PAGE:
CAPITOL HILL – Advocates for sexual assault victims are claiming victory after a senate committee tabled a bill involving the reporting of sexual assaults on college campuses.
“The Utah Coalition is very happy today,” said Turner C. Bitton, Exec. Dir. Utah Coalition Against Sexual Assault.
With time running out this legislative session, lawmakers tabled HB 254. The bill would have allowed a Utah college or university to report sexual assaults on campus to police – even if it’s against the victim’s wishes.
“It sends a message that your voices matter,” said Bitton.
Advocates say victims aren’t always ready to come forward and this bill would have perpetuated the problem.
“We get one shot to take our perpetrators down,” said Amy Jo Curtis, victim advocate.
The bill’s sponsor Representative Kim Coleman R-West Jordan, did not want to appear on camera for an interview, but sent the following statement to Fox 13:
“The bill to clarify schools may engage law enforcement when there is an articulable and significant risk to campus safety was not heard in committee this morning due to my being scheduled to present two bills at the same time. Opponents of the bill believe that a single complainant should have a veto over the school protecting other students, which is contrary to current law. We need to ask ourselves if we intend to keep law enforcement on the sidelines no matter how dangerous a known perpetrator appears to be. The practice of unqualified school officials handling these cases internally has resulted in a tragic number of victims who almost never find justice and a horrific number of sexual perpetrators who have found sanctuary on our college campuses."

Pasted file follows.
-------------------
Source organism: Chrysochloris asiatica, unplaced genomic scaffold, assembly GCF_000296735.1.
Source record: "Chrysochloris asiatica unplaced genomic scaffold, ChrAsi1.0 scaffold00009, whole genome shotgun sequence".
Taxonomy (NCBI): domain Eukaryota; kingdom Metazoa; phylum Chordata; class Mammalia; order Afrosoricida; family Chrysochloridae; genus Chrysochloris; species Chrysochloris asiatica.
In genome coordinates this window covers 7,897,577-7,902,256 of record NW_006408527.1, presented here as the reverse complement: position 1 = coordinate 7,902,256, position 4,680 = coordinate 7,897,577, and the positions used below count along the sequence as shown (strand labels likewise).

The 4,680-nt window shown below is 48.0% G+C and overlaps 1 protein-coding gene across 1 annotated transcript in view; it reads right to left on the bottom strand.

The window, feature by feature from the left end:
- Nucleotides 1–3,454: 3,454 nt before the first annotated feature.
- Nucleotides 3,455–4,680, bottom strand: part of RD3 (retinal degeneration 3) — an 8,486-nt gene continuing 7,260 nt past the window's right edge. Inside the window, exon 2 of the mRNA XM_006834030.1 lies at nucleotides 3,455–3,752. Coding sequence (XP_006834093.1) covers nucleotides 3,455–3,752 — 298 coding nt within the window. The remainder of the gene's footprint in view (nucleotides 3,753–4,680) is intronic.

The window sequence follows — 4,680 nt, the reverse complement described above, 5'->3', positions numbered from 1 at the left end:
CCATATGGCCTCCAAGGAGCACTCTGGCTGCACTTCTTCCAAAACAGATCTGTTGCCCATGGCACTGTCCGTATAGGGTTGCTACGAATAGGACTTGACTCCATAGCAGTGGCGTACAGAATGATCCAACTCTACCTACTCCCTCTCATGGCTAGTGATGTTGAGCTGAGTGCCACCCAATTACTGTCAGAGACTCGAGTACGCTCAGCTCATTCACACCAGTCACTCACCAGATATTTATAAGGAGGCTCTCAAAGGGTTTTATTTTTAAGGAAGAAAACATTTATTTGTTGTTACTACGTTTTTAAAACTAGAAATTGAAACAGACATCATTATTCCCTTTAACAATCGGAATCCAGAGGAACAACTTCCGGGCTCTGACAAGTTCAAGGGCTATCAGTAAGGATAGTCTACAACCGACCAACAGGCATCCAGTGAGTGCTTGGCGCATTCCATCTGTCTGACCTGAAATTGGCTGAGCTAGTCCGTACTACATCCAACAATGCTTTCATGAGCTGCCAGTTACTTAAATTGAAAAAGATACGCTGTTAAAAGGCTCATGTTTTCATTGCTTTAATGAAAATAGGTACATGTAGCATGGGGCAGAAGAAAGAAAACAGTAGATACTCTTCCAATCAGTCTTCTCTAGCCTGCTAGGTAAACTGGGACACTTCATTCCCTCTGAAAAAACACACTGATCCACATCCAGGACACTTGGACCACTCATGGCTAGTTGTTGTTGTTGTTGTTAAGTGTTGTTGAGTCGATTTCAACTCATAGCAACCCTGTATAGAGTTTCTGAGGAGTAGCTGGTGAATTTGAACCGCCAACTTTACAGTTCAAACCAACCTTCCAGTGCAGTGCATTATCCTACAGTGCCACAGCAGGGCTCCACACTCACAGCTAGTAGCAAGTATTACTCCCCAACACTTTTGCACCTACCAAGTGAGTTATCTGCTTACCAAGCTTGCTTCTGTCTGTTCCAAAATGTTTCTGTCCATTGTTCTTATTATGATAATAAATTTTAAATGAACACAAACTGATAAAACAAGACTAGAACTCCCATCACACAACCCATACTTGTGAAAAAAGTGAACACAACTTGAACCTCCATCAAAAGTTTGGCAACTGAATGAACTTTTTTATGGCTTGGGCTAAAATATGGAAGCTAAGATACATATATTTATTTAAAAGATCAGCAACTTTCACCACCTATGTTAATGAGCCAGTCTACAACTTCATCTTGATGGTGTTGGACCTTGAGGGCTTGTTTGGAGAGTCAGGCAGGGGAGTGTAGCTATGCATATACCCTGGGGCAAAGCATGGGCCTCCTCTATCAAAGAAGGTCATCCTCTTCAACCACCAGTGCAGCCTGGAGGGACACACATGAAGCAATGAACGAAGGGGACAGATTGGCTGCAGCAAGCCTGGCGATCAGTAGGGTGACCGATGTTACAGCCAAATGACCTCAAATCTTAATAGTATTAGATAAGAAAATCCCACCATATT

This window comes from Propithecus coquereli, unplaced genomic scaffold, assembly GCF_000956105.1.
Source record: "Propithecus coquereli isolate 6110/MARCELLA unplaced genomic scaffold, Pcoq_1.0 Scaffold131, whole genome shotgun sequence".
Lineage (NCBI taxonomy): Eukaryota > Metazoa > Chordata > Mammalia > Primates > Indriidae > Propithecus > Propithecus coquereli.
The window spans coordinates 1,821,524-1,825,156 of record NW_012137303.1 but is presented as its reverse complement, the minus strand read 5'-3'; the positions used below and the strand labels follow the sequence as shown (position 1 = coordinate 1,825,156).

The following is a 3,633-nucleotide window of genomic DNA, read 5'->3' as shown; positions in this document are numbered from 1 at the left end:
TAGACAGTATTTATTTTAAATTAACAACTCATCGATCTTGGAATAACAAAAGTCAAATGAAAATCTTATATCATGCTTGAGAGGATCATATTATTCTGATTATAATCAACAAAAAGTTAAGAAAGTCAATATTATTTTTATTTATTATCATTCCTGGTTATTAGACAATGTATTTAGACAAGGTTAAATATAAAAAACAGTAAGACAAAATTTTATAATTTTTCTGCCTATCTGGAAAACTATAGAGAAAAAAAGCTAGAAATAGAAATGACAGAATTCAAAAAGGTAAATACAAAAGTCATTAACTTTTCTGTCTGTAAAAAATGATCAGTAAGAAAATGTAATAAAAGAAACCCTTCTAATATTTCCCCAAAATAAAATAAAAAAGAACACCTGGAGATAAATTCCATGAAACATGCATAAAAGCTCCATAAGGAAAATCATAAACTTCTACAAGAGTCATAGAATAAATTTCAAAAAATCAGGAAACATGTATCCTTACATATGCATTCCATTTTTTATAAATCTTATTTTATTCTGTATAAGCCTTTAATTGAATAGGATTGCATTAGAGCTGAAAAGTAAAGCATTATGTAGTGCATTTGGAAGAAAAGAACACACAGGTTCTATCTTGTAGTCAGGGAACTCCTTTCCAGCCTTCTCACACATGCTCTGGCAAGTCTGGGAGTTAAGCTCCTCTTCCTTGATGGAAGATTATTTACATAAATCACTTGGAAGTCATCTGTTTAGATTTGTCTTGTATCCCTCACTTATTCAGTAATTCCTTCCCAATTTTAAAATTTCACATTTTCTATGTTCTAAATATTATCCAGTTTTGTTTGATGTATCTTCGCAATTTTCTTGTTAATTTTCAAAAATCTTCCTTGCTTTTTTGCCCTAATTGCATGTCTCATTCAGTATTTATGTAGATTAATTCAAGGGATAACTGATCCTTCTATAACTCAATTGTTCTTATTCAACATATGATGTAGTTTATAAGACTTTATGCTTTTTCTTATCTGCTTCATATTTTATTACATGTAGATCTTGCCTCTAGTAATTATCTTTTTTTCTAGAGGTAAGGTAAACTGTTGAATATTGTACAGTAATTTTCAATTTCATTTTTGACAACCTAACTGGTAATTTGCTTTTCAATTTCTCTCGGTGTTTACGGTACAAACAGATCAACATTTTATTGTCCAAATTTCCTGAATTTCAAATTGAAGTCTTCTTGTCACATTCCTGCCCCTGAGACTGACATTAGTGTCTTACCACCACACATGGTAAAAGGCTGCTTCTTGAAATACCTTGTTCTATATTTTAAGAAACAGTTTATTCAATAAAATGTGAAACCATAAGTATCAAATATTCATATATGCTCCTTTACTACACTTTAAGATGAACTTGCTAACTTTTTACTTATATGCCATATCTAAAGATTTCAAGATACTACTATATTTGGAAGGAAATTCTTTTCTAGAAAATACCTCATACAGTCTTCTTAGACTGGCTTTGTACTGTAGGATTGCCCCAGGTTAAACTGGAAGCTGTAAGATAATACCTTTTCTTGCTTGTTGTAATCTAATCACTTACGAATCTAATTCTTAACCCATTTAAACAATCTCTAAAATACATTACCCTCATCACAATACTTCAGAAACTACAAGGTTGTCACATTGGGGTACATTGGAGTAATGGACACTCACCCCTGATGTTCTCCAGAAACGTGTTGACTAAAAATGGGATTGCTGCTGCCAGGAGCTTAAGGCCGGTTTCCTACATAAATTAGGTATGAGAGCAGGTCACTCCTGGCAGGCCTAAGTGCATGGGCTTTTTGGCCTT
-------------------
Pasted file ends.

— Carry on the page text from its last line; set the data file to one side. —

“This bill is consistent with recommendations and cautions from both the 2014 letter to the White House and the recent response to our Legislature.”
BYU sophomore Olivia Whitely opposed the bill. “I've had a lot of conversations with friends who have been sexually assaulted," she said.
She says administrators have made strides to handle sexual assault cases on campus with care and confidentiality. The bill would have been a setback.
“I definitely think there's more we can do, especially on ensuring we have a campus culture that is friendly toward consent and encourages consent before anything else," Whitely said.
Opponents aren’t resting easy though. They say if the bill comes back next year, in any form, they’ll be ready to fight.